Debbie Wood and Randy Price feed EAMC-Lanier

Published 10:17 am Tuesday, April 21, 2020

VALLEY — Monday’s lunch for employees of EAMC-Lanier Hospital was courtesy of State Rep. Debbie Wood and State Senator Randy Price, who provided approximately 220 meals from Papa’s Que & Stew, Terri’s Mill Village Cafe and Chuck’s Barbecue. Administrator Greg Nichols met Wood and Price at the hospital’s main entrance to thank them for their thoughtfulness.

Nichols had some good news for them – both EAMC-Lanier and EAMC in Opelika are seeing a downward trend in terms of overall cases.

“It’s been stable and our numbers are dropping,” he said. “That’s good.”

Email newsletter signup

The hospitals are in good shape with professional protective equipment (PPEs) and ventilators. At one point, EAMC-Lanier sent some of theirs to the Opelika campus, where the more severe COVID-19 cases were being treated.

Price said that he was hoping Congress and the president would be offering help to hospitals in upcoming legislation. When they devoted full priority to treating victims of the pandemic, they cut back on elective procedures and outpatient treatment.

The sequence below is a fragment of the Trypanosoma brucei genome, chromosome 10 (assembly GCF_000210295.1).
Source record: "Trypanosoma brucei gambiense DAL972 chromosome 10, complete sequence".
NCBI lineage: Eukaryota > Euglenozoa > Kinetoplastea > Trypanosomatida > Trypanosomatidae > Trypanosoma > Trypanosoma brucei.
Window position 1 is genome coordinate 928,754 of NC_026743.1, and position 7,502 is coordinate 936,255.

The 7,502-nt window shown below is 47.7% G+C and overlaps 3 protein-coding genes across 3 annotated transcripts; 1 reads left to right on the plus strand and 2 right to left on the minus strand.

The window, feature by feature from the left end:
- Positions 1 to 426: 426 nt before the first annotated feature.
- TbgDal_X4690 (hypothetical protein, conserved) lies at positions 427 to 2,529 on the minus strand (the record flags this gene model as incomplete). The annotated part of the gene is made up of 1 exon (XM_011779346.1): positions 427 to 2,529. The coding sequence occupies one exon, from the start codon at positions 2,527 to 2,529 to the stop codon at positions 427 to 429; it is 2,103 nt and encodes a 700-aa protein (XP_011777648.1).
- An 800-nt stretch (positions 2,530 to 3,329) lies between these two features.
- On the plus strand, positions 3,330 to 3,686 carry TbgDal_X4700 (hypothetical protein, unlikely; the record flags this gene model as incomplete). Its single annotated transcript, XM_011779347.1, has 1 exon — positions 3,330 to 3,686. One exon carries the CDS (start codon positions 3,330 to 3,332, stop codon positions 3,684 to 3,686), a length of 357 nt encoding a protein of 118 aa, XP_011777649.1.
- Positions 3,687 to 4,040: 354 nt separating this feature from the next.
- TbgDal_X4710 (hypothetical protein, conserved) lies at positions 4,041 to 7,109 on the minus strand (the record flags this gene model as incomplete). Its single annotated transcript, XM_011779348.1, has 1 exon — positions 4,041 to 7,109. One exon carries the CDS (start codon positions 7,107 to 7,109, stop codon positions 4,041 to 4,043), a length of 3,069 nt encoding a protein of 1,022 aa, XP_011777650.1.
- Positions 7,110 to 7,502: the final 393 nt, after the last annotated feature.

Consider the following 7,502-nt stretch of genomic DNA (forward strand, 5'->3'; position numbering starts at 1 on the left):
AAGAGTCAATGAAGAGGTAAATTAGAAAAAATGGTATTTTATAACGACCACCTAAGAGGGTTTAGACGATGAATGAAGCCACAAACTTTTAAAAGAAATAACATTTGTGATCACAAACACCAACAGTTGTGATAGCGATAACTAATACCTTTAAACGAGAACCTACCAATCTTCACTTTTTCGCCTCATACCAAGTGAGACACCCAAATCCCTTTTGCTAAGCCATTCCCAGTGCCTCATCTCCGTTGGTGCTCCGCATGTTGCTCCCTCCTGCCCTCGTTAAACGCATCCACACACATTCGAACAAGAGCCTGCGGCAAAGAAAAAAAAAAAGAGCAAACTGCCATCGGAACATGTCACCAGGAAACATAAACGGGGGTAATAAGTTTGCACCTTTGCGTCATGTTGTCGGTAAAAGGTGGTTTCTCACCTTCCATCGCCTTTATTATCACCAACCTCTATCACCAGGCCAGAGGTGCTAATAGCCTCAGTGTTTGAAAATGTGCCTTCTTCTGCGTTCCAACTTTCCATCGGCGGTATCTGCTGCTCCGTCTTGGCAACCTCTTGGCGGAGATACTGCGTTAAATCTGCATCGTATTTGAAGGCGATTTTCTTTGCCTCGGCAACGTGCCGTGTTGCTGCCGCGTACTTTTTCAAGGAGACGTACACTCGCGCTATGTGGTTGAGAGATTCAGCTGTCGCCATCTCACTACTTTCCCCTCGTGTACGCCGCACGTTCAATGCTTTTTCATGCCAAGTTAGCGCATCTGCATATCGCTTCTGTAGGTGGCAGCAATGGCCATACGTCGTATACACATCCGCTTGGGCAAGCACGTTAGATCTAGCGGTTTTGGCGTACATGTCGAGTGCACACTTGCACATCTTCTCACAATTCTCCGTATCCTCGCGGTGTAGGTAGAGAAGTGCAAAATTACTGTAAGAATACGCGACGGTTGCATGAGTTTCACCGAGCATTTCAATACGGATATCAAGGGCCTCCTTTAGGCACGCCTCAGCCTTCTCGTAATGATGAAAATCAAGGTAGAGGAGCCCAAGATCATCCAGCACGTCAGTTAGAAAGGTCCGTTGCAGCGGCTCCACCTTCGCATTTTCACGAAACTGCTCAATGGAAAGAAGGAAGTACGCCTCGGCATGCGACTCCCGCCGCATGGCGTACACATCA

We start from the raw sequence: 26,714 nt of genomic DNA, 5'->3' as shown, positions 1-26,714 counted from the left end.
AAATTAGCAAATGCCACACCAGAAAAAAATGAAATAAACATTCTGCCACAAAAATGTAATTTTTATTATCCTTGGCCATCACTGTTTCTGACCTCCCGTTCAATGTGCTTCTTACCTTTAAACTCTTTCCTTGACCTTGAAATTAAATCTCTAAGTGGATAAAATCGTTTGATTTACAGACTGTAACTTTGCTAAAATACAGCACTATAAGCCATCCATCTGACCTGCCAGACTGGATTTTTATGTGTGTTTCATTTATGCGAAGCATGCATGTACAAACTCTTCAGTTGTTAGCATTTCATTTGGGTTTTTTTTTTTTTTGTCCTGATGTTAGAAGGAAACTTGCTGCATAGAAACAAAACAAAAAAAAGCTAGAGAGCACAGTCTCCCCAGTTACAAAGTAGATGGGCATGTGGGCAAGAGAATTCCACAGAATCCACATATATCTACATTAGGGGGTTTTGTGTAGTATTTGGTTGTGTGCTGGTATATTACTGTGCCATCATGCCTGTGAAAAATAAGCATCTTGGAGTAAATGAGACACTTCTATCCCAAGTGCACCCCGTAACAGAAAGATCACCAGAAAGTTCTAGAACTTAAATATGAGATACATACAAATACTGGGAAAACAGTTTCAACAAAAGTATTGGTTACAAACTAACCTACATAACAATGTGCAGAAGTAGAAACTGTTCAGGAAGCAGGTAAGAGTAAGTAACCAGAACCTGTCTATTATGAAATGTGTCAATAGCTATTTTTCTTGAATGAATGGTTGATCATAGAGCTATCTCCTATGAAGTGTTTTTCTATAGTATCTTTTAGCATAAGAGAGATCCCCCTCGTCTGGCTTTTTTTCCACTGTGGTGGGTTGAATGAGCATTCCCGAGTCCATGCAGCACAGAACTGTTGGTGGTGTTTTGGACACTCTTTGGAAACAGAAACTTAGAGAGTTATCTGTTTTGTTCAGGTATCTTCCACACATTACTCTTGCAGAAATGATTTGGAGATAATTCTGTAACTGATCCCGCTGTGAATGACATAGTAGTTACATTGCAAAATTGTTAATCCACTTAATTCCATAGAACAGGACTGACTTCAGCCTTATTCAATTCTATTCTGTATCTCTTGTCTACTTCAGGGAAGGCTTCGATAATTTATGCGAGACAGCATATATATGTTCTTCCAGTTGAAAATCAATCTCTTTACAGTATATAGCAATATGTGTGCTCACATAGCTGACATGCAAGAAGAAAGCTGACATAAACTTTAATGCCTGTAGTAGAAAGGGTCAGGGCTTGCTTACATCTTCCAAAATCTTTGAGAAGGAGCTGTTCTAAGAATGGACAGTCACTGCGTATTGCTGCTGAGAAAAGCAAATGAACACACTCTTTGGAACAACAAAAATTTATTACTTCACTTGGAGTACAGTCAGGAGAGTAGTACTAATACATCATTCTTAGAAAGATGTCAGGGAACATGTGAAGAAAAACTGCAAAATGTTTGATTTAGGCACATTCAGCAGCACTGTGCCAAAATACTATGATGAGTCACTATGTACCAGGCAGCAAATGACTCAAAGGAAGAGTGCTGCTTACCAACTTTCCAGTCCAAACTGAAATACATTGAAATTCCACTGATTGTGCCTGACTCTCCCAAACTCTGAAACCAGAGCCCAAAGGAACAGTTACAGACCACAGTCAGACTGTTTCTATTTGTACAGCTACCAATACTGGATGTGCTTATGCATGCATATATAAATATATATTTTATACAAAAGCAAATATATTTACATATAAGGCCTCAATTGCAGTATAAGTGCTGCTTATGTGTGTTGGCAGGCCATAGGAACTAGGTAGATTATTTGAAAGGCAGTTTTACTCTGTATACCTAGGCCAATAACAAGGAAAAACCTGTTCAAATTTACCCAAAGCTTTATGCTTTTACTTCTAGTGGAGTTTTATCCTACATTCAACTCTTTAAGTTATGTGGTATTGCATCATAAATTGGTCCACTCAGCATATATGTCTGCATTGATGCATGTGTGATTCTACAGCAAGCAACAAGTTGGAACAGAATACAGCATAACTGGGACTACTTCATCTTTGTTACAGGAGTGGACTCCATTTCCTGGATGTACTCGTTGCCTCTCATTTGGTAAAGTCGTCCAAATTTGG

“That really hurts their profit,” Price said.

Nichols said it had been an amazing experience to witness the way hospital employees had pulled together to get through a crisis.

“Physical therapists were serving meals,” he said. “Everyone pitched in together to keep going. Our goal was to keep going without having to furlough anyone.”

“We need to be talking to our representatives in Washington about funding for our hospitals and their employees,” Wood said.

Nichols said that hospitals had gotten some help and that the administrators were appreciative of that but that more was needed.

“As a small business owner, I know what both small businesses and hospitals have been going through,” Wood said. “There’s definitely a physical effect from the virus, but there’s also a mental and emotional effect on being shut down. I don’t understand why I am allowed to go to Walmart and buy shoes but not to Cato’s. There needs to be some consistency and some structure in what is being done. Businesses that can open safely should be allowed to do so. I know there is frustration on the part of small businesses that the big box stores can be open, but they can’t be. Small businesses are essential to our community, and we need to find ways to get them open.”

A committee headed by Lt. Gov. Will Ainsworth has made recommendations on the openings of some businesses that have been closed. Gov. Kay Ivey will soon be meeting with State Health Officer Dr. Scott Harris to decide on whether some businesses can reopen.

Wood and Price tend to believe that Harris will have the final say on this.

“I don’t think she (Governor Ivey) will make a move if Dr. Harris does not recommend it,” Wood said.

Nichols said he was concerned about opening too fast.

“I’m all for getting the economy going again, but we need to see what happens,” he said.